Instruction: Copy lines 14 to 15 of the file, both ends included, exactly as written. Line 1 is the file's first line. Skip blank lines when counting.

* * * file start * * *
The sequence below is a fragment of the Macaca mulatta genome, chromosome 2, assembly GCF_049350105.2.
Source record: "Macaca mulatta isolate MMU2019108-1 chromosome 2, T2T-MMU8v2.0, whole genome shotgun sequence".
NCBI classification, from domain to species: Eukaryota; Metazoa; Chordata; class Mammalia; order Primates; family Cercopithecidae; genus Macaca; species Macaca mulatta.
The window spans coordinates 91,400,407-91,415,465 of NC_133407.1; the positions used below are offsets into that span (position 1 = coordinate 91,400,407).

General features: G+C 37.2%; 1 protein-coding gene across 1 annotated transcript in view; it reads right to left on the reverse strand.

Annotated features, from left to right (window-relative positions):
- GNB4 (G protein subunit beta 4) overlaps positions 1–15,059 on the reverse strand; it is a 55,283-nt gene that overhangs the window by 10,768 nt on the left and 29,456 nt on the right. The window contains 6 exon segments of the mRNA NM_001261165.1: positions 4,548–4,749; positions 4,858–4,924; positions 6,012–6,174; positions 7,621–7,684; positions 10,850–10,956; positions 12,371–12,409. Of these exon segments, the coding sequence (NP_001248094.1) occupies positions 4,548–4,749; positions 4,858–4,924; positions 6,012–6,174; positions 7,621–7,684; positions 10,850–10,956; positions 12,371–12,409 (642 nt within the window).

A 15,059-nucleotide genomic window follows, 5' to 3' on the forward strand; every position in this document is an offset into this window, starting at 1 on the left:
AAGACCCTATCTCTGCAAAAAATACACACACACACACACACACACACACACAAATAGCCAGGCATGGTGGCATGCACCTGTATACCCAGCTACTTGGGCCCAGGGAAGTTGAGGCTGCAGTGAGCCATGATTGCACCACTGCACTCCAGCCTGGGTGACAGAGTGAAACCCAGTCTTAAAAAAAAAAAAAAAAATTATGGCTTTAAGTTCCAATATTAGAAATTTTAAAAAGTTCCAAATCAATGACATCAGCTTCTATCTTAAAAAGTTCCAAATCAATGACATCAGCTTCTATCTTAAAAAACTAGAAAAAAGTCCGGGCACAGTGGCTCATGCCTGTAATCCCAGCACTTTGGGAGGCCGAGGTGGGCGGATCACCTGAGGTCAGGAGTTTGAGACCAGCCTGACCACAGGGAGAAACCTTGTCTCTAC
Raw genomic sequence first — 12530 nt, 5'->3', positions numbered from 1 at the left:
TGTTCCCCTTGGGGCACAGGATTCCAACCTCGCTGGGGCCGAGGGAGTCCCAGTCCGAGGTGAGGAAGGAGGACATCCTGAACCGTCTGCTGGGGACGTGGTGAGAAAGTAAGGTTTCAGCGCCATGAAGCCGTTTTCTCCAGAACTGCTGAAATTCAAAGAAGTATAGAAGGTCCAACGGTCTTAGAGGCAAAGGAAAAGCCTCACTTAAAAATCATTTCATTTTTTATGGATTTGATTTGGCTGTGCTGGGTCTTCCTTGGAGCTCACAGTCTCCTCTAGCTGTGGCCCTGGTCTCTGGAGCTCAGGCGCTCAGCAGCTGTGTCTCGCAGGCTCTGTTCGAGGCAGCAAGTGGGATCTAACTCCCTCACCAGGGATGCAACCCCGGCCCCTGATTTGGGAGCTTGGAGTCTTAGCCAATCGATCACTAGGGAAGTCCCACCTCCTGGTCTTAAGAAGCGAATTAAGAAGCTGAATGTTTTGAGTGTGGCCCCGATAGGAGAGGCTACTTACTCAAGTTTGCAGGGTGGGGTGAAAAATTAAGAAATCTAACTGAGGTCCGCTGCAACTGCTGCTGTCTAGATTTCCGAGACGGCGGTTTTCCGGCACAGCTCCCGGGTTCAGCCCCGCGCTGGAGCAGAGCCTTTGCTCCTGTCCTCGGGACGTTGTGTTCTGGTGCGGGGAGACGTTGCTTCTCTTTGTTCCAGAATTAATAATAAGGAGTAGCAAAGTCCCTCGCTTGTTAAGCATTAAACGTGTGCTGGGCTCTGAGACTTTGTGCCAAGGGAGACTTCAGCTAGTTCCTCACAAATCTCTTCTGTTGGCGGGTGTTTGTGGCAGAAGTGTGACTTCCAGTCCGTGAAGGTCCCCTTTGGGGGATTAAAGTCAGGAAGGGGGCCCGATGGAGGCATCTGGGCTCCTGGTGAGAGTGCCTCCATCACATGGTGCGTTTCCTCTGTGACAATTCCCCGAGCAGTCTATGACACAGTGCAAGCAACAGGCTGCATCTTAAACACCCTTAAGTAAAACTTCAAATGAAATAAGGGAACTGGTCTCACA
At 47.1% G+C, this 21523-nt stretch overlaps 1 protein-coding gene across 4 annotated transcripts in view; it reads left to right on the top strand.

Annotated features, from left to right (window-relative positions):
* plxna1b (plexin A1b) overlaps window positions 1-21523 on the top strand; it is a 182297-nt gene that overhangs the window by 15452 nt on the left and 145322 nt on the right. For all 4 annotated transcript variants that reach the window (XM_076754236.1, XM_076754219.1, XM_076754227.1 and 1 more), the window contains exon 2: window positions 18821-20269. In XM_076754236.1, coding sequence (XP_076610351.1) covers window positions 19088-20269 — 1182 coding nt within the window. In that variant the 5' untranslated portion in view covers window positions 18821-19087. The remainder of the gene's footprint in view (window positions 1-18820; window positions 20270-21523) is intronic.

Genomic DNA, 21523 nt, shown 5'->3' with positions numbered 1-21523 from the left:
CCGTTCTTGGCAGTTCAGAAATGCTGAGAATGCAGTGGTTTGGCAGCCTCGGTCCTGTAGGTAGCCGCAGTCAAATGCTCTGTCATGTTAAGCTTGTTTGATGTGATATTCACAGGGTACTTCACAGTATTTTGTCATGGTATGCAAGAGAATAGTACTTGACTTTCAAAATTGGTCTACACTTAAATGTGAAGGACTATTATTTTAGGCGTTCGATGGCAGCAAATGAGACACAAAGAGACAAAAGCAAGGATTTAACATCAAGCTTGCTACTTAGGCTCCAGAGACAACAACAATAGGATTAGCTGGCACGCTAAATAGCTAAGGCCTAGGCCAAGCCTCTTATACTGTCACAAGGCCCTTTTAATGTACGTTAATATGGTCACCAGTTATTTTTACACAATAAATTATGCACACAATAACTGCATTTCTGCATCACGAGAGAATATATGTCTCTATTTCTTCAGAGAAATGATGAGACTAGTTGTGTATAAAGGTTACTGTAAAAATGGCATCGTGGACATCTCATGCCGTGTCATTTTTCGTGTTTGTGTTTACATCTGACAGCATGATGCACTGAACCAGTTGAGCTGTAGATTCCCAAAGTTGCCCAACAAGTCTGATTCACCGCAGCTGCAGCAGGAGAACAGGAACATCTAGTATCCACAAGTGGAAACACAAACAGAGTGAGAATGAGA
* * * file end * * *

* plxna1b (plexin A1b) overlaps window positions 1-21523 on the top strand; it is a 182297-nt gene that overhangs the window by 15452 nt on the left and 145322 nt on the right. For all 4 annotated transcript variants that reach the window (XM_076754236.1, XM_076754219.1, XM_076754227.1 and 1 more), the window contains exon 2: window positions 18821-20269. In XM_076754236.1, coding sequence (XP_076610351.1) covers window positions 19088-20269 — 1182 coding nt within the window. In that variant the 5' untranslated portion in view covers window positions 18821-19087. The remainder of the gene's footprint in view (window positions 1-18820; window positions 20270-21523) is intronic.

Genomic DNA, 21523 nt, shown 5'->3' with positions numbered 1-21523 from the left: